Donnis Thompson

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Donnis Thompson
Born(1933-04-01)April 1, 1933
Chicago, Illinois
DiedFebruary 2, 2009(2009-02-02) (aged 75)
EducationB.A., 1955, George Williams College
University of Northern Colorado
AwardsNACWAA Lifetime Achievement Award
YWCA Leadership Award
Girl Scout Council of Hawai'i Women of Distinction

Donnis Hazel Thompson (April 1, 1933 – February 2, 2009) was an American professor of health, physical education, and recreation at the University of Hawaii at Manoa, and was the university's first women's athletic director. At the University of Hawaii, she started the Rainbow Wahine program. In 1981, Thompson was elected the State of Hawaii Department of Education school superintendent.

Early life[edit]

Thompson was born on April 1, 1933 in Chicago, Illinois.[1] She attended Carter Elementary School and St. Elizabeth High School where she participated in swimming, track and field, and cheerleading.[2] After high school, Thompson enrolled at George Williams College from which she graduated in 1955.[3]


In 1961, Thompson started the Rainbow Wahine sports program by forming a track and field team. However, she struggled with the unequal treatment female athletes were subjected to prior to the passing of Title IX.[4] In the team's inaugural season, Thompson's teaching salary equalled $5,000, with an added $700 for coaching.[5] In 1962, Thompson was elected as coach to United States National Track Team, which competed against Russia.[6]

As a professor of health, physical education, and recreation, she taught a course entitled "Physical Fitness for Women", where she introduced weight training, using bottles of bleach instead of weights to keep it non-threatening.[5] However, when Thompson left the University of Hawaii to pursue her PhD at Northern Colorado University, the track team was unable to be supported and eventually disbanded.[7]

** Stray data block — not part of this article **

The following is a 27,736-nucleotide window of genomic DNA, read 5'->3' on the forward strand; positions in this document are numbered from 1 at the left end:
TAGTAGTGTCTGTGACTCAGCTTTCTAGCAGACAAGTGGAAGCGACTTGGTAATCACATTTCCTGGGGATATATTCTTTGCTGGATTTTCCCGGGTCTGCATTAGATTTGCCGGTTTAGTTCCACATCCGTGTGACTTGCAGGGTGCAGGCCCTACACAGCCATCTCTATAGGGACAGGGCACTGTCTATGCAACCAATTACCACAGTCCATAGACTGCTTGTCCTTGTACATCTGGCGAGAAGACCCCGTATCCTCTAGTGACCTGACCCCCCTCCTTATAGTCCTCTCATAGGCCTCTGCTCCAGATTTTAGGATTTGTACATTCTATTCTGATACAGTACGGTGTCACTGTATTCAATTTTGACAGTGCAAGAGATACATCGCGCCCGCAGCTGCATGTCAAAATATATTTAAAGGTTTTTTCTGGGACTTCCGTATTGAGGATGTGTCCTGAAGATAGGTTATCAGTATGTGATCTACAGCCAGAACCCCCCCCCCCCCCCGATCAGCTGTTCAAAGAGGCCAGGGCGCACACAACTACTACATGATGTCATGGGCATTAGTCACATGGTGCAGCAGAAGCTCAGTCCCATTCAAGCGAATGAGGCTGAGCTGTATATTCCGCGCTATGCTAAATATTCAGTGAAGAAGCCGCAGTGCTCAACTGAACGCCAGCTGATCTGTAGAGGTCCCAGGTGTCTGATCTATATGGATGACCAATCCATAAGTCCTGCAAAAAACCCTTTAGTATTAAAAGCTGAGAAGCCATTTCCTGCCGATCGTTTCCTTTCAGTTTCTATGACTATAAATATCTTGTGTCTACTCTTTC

Upon returning to the University of Hawaii, Thompson worked alongside Congresswoman Patsy Mink to write the legislation for Title IX to end discrimination on the basis of gender.[8] Soon after the passing of Title IX in 1972, she was appointed the university's first women's athletic director, on a budget of $5,000.[8] A few years later, in 1975, Thompson requested a budget increase to $231,000, but received only $131,000.[9] With this amount, she hired Dave Shoji in 1975 to become a part-time women's volleyball coach on a salary of $2,000 per season.[8] The following year, Thompson began charging for admission to women's volleyball events, which was a revolutionary idea for the time.[7]

On April 5, 1981, the State of Hawaii dedicated that day as "Dr. Donnis Thompson Day" to honor the impact of her contributions to women’s athletics.[3] As a result of her success, Thompson was named the State of Hawaii Department of Education school superintendent, before being terminated in 1984 for a lack of long range planning and policy.[10] Prior to leaving the University of Hawaii, Thompson helped add five more women's sports and achieve a National Volleyball Championship title.[8] She returned to teach at the University of Hawaii after her termination from 1984 until 1991.[7]

On October 28, 2007, artist Jan-Michelle Sawyer unveiled a statue honoring Thompson in the Stan Sheriff Center.[11] The next year, she was honored with a NACWAA Lifetime Achievement Award.[12] Thompson died on February 2, 2009 at the age of 75.[1]


  1. ^ a b "FORMER UH WOMEN'S A.D. DR. DONNIS THOMPSON PASSES AWAY". February 2, 2009. Retrieved December 28, 2019.
  2. ^ Ebony. Johnson Publishing Company. March 1963. pp. 53–56. Retrieved December 28, 2019.
  3. ^ a b Barbee-Wooten, Daphne (September 16, 2009). "DONNIS HAZEL THOMPSON (1933-2009)". Retrieved December 28, 2019.
  4. ^ Baxter, Kim (October 26, 2011). "Rainbow Wahine mark 40 years since Title IX". Retrieved December 28, 2019.
  5. ^ a b Miller, Ann (August 26, 2011). "The roots of an athletic revolution". Honolulu Star-Advertiser. Retrieved December 28, 2019.
  6. ^ "Reds are picked". Findlay Republican Courier. Ohio. July 18, 1962.Free to read
  7. ^ a b c Lee, Stanley (July 13, 2009). "Her sights were set on gender equity". Honolulu Star-Advertiser. Retrieved December 28, 2019.
  8. ^ a b c d Tsai, Stephen (February 3, 2009). "Donnis Thompson, UH women's sports pioneer". Honolulu Star-Advertiser. Retrieved December 28, 2019.
  9. ^ "Highlights of Significant CSW Moments in History" (PDF). 2011. p. 2. Retrieved December 28, 2019.
  10. ^ "Hawaiian Workers Threaten Strike". Farmington Daily Times. New Mexico. February 17, 1984.Free to read
  11. ^ "Sculpture Dedication and Unveiling Honoring Dr. Donnis Thompson". October 28, 2007. Retrieved December 28, 2019.
  12. ^ "2008 Lifetime Achievement Honorees". Retrieved December 28, 2019.